Science

The Vaping Panic Is a Major Setback for Public Health

"There's no question public health would benefit dramatically if everybody switched completely to e-cigarettes."

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When tainted lettuce causes an outbreak of gastrointestinal disease, the federal government does not issue general warnings about the hazards of eating. Nor does it order a recall of all fresh vegetables. Instead it focuses on the specific products consumed by the people who got sick.

After doctors began to report respiratory illnesses among vapers last summer, by contrast, federal agencies urged the public to avoid all vaping products, including legal e-cigarettes that deliver nicotine, even though it was clear early on that the vast majority of cases involved black-market cannabis extracts. That indiscriminate approach undermined public health in two ways.

First, it did not provide specific guidance to cannabis consumers who might have avoided the products implicated in the lung disease outbreak if they had been adequately informed. Second, it scared smokers away from vaping products that offer potentially lifesaving alternatives to conventional cigarettes. The vague warnings also encouraged a series of panicky state bans that threatened to drive vapers toward illegal products that may pose special hazards.

As of November 5, the U.S. Centers for Disease Control and Prevention (CDC) had counted more than 2,000 lung injuries associated with vaping, including 39 deaths. In cases where the information was available, the CDC reported, just 11 percent of patients with respiratory symptoms said they had vaped only nicotine. As the CDC noted, some of those patients may have been reluctant to admit illegal drug use. Furthermore, it's not clear that any of them had used legal nicotine products, as opposed to black-market e-liquids of unknown provenance and composition.

While legal e-cigarettes have been used by millions of Americans for years, the reports of acute, life-threatening respiratory reactions did not emerge until recently. That suggests the problems are caused by relatively new additives or contaminants in black-market THC cartridges, and perhaps also in counterfeit e-cigarette pods or bootleg nicotine e-liquids.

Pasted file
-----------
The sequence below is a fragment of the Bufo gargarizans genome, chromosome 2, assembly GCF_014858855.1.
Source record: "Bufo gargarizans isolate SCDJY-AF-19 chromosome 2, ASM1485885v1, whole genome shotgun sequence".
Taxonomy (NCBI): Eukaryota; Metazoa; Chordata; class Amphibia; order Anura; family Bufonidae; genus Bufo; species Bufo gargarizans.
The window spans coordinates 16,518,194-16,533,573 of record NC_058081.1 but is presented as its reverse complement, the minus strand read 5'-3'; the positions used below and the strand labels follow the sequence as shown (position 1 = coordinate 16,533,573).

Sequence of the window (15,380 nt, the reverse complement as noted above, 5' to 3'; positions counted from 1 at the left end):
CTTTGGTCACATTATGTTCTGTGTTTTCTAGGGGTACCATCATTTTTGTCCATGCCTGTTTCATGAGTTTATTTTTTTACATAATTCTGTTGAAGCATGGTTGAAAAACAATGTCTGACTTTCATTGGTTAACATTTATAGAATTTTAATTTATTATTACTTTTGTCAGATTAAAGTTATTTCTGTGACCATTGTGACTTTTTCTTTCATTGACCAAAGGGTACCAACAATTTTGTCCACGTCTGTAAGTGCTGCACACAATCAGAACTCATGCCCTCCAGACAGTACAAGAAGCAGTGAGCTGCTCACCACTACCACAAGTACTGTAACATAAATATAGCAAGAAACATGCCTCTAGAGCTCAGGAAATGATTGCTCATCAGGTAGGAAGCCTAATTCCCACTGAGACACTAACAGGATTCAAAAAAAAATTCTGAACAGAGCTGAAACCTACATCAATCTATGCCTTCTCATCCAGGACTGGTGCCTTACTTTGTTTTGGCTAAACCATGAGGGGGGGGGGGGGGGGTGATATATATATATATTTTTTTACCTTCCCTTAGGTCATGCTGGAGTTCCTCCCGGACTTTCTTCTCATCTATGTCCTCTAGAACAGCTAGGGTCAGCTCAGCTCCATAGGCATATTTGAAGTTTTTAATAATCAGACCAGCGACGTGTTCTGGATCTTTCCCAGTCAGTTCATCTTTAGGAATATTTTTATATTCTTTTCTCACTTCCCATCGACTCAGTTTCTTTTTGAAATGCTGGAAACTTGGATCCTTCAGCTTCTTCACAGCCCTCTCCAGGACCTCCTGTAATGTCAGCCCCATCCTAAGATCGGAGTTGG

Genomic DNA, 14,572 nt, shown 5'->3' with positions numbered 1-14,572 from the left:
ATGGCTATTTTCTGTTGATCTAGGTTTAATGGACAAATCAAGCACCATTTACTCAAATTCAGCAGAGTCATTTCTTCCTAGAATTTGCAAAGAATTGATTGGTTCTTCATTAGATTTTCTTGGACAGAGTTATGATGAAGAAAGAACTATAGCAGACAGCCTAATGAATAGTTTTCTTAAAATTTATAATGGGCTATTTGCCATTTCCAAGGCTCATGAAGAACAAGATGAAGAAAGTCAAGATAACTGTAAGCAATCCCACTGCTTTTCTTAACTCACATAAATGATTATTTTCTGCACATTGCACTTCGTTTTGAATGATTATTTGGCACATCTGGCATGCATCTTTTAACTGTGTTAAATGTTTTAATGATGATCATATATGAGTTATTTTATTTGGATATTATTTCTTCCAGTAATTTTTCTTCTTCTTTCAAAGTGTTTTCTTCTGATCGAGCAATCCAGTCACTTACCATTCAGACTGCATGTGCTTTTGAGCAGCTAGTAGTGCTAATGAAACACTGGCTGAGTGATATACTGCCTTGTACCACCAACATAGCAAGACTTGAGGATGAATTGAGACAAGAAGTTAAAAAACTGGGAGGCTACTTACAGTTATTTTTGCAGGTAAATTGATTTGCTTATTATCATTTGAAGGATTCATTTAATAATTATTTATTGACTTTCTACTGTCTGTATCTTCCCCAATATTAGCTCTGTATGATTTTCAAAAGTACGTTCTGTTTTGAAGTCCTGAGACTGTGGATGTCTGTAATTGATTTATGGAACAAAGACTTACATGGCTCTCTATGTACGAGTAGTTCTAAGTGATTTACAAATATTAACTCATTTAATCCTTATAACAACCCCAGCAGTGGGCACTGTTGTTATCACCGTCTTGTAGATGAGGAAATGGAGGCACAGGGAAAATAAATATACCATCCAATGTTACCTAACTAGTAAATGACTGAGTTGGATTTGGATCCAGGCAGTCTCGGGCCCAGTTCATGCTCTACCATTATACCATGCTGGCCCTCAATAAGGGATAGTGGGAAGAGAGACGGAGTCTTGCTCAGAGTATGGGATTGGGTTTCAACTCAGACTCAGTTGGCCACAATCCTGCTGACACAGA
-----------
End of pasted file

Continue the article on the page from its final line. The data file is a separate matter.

An analysis of lung tissue samples from 17 patients by researchers at the Mayo Clinic, reported in The New England Journal of Medicine, suggested that many of the lung injuries were caused by exposure to toxic chemicals. Another possible culprit is vitamin E acetate, a cutting agent found in illegal THC vapes that is safe to swallow but may be hazardous when inhaled, leading to a rare form of pneumonia caused by fat particles in the lungs.

Despite the evidence pointing to black-market products (and THC cartridges in particular), the CDC and the Food and Drug Administration (FDA) continued to suggest that people "consider refraining from use of all e-cigarette and vaping products." At the same time, both agencies cautioned former smokers who are now vaping against returning to their old habits.

The reason for the latter recommendation is plain: E-cigarettes, which do not contain tobacco and do not burn anything, are much less dangerous than the conventional, combustible kind. Studies of biomarkers in smokers who have switched to vaping find that they are exposed to far fewer hazardous substances, at far lower levels, than people who continue to smoke. As David Abrams, a professor of social and behavioral sciences at New York University, noted in a September interview with CBS News, "e-cigarettes are way less harmful than cigarettes, and they can and do help smokers switch if they can't quit."